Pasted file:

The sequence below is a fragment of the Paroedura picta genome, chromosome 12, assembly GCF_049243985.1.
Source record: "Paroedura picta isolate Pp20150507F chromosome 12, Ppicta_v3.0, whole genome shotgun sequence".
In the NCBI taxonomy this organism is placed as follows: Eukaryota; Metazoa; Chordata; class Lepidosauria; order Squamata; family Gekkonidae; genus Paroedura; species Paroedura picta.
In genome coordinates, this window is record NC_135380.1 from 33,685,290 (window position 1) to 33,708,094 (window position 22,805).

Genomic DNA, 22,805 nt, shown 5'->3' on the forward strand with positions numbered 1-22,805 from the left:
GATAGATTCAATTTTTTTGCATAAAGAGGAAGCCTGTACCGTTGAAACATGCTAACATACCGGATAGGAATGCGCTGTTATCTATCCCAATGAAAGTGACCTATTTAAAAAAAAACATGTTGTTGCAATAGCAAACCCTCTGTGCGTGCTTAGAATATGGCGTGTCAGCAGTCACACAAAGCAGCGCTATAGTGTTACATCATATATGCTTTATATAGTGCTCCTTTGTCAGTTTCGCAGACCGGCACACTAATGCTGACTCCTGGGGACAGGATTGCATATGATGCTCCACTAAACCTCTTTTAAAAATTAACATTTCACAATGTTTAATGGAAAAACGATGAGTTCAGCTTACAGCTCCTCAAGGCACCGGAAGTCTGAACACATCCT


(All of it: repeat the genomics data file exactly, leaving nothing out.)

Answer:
The sequence below is a fragment of the Paroedura picta genome, chromosome 12, assembly GCF_049243985.1.
Source record: "Paroedura picta isolate Pp20150507F chromosome 12, Ppicta_v3.0, whole genome shotgun sequence".
In the NCBI taxonomy this organism is placed as follows: Eukaryota; Metazoa; Chordata; class Lepidosauria; order Squamata; family Gekkonidae; genus Paroedura; species Paroedura picta.
In genome coordinates, this window is record NC_135380.1 from 33,685,290 (window position 1) to 33,708,094 (window position 22,805).

Genomic DNA, 22,805 nt, shown 5'->3' on the forward strand with positions numbered 1-22,805 from the left:
GATAGATTCAATTTTTTTGCATAAAGAGGAAGCCTGTACCGTTGAAACATGCTAACATACCGGATAGGAATGCGCTGTTATCTATCCCAATGAAAGTGACCTATTTAAAAAAAAACATGTTGTTGCAATAGCAAACCCTCTGTGCGTGCTTAGAATATGGCGTGTCAGCAGTCACACAAAGCAGCGCTATAGTGTTACATCATATATGCTTTATATAGTGCTCCTTTGTCAGTTTCGCAGACCGGCACACTAATGCTGACTCCTGGGGACAGGATTGCATATGATGCTCCACTAAACCTCTTTTAAAAATTAACATTTCACAATGTTTAATGGAAAAACGATGAGTTCAGCTTACAGCTCCTCAAGGCACCGGAAGTCTGAACACATCCT